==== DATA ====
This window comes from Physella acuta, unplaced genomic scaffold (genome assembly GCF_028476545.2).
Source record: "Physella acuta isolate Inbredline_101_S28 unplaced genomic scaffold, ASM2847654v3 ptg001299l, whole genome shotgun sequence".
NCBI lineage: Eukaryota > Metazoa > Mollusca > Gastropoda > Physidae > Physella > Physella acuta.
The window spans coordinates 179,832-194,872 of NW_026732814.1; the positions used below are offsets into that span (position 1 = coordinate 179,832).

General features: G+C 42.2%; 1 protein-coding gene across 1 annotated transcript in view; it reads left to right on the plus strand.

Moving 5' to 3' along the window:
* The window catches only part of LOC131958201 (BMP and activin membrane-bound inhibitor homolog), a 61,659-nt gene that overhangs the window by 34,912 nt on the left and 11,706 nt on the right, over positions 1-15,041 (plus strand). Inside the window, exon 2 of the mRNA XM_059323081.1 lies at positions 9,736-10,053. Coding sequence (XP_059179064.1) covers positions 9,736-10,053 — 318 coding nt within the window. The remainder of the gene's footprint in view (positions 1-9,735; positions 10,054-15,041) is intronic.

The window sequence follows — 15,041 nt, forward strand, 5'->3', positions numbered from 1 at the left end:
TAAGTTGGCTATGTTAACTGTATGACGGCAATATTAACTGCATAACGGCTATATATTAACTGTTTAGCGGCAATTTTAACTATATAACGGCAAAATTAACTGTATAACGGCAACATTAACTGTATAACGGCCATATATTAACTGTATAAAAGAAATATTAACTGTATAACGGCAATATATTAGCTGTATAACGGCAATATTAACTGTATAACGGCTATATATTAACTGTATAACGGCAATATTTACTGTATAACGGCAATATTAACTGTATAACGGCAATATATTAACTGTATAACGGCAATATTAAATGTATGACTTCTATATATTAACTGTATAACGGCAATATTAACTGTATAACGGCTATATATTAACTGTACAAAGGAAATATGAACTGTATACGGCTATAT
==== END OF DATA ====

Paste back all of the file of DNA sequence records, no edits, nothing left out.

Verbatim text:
This window comes from Physella acuta, unplaced genomic scaffold (genome assembly GCF_028476545.2).
Source record: "Physella acuta isolate Inbredline_101_S28 unplaced genomic scaffold, ASM2847654v3 ptg001299l, whole genome shotgun sequence".
NCBI lineage: Eukaryota > Metazoa > Mollusca > Gastropoda > Physidae > Physella > Physella acuta.
The window spans coordinates 179,832-194,872 of NW_026732814.1; the positions used below are offsets into that span (position 1 = coordinate 179,832).

General features: G+C 42.2%; 1 protein-coding gene across 1 annotated transcript in view; it reads left to right on the plus strand.

Moving 5' to 3' along the window:
* The window catches only part of LOC131958201 (BMP and activin membrane-bound inhibitor homolog), a 61,659-nt gene that overhangs the window by 34,912 nt on the left and 11,706 nt on the right, over positions 1-15,041 (plus strand). Inside the window, exon 2 of the mRNA XM_059323081.1 lies at positions 9,736-10,053. Coding sequence (XP_059179064.1) covers positions 9,736-10,053 — 318 coding nt within the window. The remainder of the gene's footprint in view (positions 1-9,735; positions 10,054-15,041) is intronic.

The window sequence follows — 15,041 nt, forward strand, 5'->3', positions numbered from 1 at the left end:
TAAGTTGGCTATGTTAACTGTATGACGGCAATATTAACTGCATAACGGCTATATATTAACTGTTTAGCGGCAATTTTAACTATATAACGGCAAAATTAACTGTATAACGGCAACATTAACTGTATAACGGCCATATATTAACTGTATAAAAGAAATATTAACTGTATAACGGCAATATATTAGCTGTATAACGGCAATATTAACTGTATAACGGCTATATATTAACTGTATAACGGCAATATTTACTGTATAACGGCAATATTAACTGTATAACGGCAATATATTAACTGTATAACGGCAATATTAAATGTATGACTTCTATATATTAACTGTATAACGGCAATATTAACTGTATAACGGCTATATATTAACTGTACAAAGGAAATATGAACTGTATACGGCTATAT